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Quotes from David Copperfield by Charles Dickens
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 Current Search - able in David Copperfield
1  Perhaps you won't be able to help it.
David Copperfield By Charles Dickens
Get Context   In CHAPTER 42. MISCHIEF
2  Mrs. Gummidge did not appear to be able to cheer up.
David Copperfield By Charles Dickens
Get Context   In CHAPTER 3. I HAVE A CHANGE
3  No, I have not been able to dispose of Mr. Jack Maldon yet.
David Copperfield By Charles Dickens
Get Context   In CHAPTER 16. I AM A NEW BOY IN MORE SENSES THAN ONE
4  She seemed to be able to speak or think about nothing else.
David Copperfield By Charles Dickens
Get Context   In CHAPTER 20. STEERFORTH'S HOME
5  I assented to this proposal, in default of being able to suggest anything else.
David Copperfield By Charles Dickens
Get Context   In CHAPTER 19. I LOOK ABOUT ME, AND MAKE A DISCOVERY
6  To save her from misconstruction, cruel misconstruction, that even my friends have not been able to avoid, becomes my duty.
David Copperfield By Charles Dickens
Get Context   In CHAPTER 42. MISCHIEF
7  Your clothes will be looked after for you, too,' said Mr. Murdstone; 'as you will not be able, yet awhile, to get them for yourself.
David Copperfield By Charles Dickens
Get Context   In CHAPTER 10. I BECOME NEGLECTED, AND AM PROVIDED FOR
8  I submitted; and, with a countenance as expressive as I was able to make it of dejected and despairing constancy, came out of the room.
David Copperfield By Charles Dickens
Get Context   In CHAPTER 38. A DISSOLUTION OF PARTNERSHIP
9  He is better able to judge of it than I am; for I very well know that I am a weak, light, girlish creature, and that he is a firm, grave, serious man.
David Copperfield By Charles Dickens
Get Context   In CHAPTER 8. MY HOLIDAYS. ESPECIALLY ONE HAPPY AFTERNOON
10  I brushed away the tears that my utmost resolution had not been able to keep back, and I made a clumsy laugh of it, and we sat down together, side by side.
David Copperfield By Charles Dickens
Get Context   In CHAPTER 19. I LOOK ABOUT ME, AND MAKE A DISCOVERY
11  You may suppose I am not able to walk as fast as you, with my short legs and short breath, and I couldn't overtake you; but I guessed where you came, and came after you.
David Copperfield By Charles Dickens
Get Context   In CHAPTER 32. THE BEGINNING OF A LONG JOURNEY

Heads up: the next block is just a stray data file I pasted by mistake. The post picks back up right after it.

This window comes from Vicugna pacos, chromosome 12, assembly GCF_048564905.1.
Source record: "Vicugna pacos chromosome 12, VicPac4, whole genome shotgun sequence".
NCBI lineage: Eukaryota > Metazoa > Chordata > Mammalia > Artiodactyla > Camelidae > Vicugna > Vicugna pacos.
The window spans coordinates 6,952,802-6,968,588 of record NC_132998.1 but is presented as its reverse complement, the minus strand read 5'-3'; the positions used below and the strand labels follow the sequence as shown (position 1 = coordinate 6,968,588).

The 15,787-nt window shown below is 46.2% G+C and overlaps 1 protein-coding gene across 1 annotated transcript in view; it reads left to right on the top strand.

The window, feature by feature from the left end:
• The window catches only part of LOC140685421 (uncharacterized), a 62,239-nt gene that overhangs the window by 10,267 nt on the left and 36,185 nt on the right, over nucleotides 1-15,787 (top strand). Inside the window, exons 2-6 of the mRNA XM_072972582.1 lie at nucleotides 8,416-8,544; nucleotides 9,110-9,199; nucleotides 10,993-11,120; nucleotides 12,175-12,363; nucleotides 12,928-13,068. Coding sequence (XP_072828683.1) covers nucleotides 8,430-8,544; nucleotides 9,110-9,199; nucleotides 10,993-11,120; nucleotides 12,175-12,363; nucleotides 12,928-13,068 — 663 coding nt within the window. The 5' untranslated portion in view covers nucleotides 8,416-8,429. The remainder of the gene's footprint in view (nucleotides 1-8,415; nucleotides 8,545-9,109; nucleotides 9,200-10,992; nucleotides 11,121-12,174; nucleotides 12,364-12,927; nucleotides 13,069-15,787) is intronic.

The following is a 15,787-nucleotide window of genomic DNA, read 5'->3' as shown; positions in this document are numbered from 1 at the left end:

12  I really had not yet been able to make up my mind whether I liked Uriah or detested him; and I was very doubtful about it still, as I stood looking him in the face in the street.
David Copperfield By Charles Dickens
Get Context   In CHAPTER 17. SOMEBODY TURNS UP
13  My bed at night was under another haystack, where I rested comfortably, after having washed my blistered feet in a stream, and dressed them as well as I was able, with some cool leaves.
David Copperfield By Charles Dickens
Get Context   In CHAPTER 13. THE SEQUEL OF MY RESOLUTION
14  I sat looking at Peggotty for some time, in a reverie on this supposititious case: whether, if she were employed to lose me like the boy in the fairy tale, I should be able to track my way home again by the buttons she would shed.
David Copperfield By Charles Dickens
Get Context   In CHAPTER 2. I OBSERVE
15  Being very anxious to leave no stone unturned, I waited until Mr. Spenlow came in, and then described what had passed; giving him to understand that I was not hopeless of his being able to soften the adamantine jorkins, if he would undertake the task.
David Copperfield By Charles Dickens
Get Context   In CHAPTER 35. DEPRESSION
16  So we got on, until she was able to smile, and then to laugh, and then to sit up, half ashamed; while Peggotty recalled her stray ringlets, dried her eyes, and made her neat again, lest her uncle should wonder, when she got home, why his darling had been crying.
David Copperfield By Charles Dickens
Get Context   In CHAPTER 22. SOME OLD SCENES, AND SOME NEW PEOPLE
17  All these wonders afforded Peggotty as much pleasure as she was able to enjoy, under existing circumstances: except, I think, St. Paul's, which, from her long attachment to her work-box, became a rival of the picture on the lid, and was, in some particulars, vanquished, she considered, by that work of art.
David Copperfield By Charles Dickens
Get Context   In CHAPTER 33. BLISSFUL
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